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12 Responses to Melvin Monster: Volume 3

  1. chris says:

    re: melvin gag from monster to normal boy and back again….

    new yorker dec 28 1946 [pg 68-69] world of chas addams

  2. Nicholas Gazin says:

    These are all pretty well made points. Melvin Monster is one of mavorite things.

  3. DiamondDulius says:

    I love these reprints, but D&Q really fumbled the ball in not reprinting the covers… I can certainly understand wanting children to read comics, but is D&Q really naive enough to think children (instead of adults) are actually who’s buying these books? Besides, how in the world would the covers alienate kids who would be likely to read them… good books, good reprint series, but could have been much better…

  4. PW says:

    They did reprint the covers. All the covers to Melvin Monster are in the back of Vol. 3.

  5. DiamondDulius says:

    Yeah, four to a page… that’s really half-assed!! What’s particularly frustrating is the fact that they have pages separating the issues, but instead of the covers, they just have a Seth-designed page… besides, I didn’t pick up vol. 3 because I was frustrated with the previous 2… these are nice books, but I’d hesitate to call them definitive…

  6. patrick ford says:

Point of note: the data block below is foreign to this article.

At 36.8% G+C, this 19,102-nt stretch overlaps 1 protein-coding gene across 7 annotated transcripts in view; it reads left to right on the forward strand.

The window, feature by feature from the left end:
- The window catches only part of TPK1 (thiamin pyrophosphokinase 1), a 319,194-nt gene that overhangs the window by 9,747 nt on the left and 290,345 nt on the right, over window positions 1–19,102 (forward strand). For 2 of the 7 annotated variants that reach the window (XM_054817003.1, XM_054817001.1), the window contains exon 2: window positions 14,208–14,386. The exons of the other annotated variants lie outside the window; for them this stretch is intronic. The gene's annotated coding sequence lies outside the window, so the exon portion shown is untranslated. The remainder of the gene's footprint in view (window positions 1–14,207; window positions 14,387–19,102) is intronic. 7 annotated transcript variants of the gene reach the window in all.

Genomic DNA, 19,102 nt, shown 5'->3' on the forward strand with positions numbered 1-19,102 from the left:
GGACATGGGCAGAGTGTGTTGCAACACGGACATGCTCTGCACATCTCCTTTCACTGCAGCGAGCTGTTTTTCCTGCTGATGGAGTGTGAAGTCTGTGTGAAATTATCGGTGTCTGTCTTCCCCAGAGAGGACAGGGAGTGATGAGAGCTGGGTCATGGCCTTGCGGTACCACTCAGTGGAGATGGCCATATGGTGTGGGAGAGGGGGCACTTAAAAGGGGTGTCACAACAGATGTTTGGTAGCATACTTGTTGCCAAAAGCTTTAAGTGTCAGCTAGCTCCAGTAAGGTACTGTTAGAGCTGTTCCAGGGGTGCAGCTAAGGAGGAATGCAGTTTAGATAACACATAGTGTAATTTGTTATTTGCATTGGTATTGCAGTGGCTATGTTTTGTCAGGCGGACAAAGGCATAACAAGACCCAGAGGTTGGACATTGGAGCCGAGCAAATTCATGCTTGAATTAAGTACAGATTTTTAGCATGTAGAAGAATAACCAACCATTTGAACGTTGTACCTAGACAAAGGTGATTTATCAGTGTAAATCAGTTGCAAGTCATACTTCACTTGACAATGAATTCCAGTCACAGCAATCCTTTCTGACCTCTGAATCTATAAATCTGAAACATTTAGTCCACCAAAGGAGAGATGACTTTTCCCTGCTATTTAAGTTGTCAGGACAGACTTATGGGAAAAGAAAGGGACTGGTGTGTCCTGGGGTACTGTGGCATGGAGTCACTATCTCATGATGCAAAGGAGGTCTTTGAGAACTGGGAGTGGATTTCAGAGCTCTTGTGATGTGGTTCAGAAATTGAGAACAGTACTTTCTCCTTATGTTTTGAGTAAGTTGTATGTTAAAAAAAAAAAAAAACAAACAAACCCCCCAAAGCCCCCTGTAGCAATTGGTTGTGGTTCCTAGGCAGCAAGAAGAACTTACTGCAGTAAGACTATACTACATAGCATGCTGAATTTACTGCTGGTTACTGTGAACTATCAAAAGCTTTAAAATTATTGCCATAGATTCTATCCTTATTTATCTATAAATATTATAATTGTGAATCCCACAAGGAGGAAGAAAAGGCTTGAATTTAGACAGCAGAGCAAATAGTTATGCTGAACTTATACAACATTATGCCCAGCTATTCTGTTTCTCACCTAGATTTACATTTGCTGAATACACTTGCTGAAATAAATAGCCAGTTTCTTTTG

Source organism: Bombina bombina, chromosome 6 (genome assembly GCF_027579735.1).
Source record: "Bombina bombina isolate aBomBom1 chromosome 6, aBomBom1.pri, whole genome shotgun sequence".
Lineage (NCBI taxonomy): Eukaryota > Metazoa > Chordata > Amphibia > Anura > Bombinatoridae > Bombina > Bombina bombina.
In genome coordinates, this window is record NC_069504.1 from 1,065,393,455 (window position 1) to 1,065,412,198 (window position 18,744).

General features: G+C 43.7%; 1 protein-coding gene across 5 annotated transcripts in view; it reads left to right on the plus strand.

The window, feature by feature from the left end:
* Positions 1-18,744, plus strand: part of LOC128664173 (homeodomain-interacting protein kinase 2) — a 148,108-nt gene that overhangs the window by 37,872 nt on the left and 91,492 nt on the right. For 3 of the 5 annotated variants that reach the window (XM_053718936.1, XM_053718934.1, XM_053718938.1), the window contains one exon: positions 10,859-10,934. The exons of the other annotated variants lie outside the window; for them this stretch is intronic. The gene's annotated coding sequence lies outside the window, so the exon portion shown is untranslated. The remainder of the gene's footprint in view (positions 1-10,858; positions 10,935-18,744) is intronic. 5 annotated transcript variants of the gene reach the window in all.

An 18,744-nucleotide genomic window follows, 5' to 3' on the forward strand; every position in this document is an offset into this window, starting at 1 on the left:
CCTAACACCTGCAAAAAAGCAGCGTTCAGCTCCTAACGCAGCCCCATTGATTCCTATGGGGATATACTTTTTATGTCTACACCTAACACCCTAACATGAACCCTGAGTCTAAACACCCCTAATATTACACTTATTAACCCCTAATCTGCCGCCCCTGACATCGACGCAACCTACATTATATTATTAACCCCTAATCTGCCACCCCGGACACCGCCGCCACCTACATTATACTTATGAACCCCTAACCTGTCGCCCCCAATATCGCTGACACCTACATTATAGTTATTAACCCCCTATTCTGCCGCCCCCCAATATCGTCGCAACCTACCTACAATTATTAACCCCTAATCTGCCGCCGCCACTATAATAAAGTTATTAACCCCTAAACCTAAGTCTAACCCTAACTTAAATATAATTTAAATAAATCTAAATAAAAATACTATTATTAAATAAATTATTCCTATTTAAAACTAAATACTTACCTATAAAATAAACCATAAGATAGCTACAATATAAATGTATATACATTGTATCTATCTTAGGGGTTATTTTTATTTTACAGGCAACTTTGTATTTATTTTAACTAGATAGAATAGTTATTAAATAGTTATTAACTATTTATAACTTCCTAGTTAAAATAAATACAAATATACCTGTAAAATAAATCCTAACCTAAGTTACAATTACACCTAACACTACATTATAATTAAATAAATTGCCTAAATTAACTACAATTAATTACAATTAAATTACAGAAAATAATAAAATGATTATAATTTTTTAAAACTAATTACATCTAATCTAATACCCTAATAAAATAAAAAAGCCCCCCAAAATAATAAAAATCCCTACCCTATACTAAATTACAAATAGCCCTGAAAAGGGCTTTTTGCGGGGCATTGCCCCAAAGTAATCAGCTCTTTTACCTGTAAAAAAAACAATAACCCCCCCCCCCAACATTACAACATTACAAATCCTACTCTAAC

The ideas expressed for not including the covers don’t make any sense to me. The Title, price, and date, could easily have been cropped off without affecting the look of the cover art.

    The thing is the covers are brilliant. Stanley’s covers for Melvin, Lulu, Tubby, etc. are as good as high quality New Yorker cartoons. Exceptionally good ones which in no way are out of place. Just the opposite they compliment the rest of the contents by showing off the same characters in what are really colour gag panels. What could be better? You would have multi-page stories, one page stories, and panel cartoons, all featuring the same characters.

  7. PW says:

    D&Q made design choices. Choices are always debatable. Obviously, you can never please everyone.

  8. DiamondDulius says:

    @patrick ford: I couldn’t have put it better myself! The covers were integral to Stanley’s art!! His simple, subtle covers on all his series were works of art! D&Q, being a company that has championed the artistic merit of comics over and over, shouldn’t have made such a mistake… they know better!!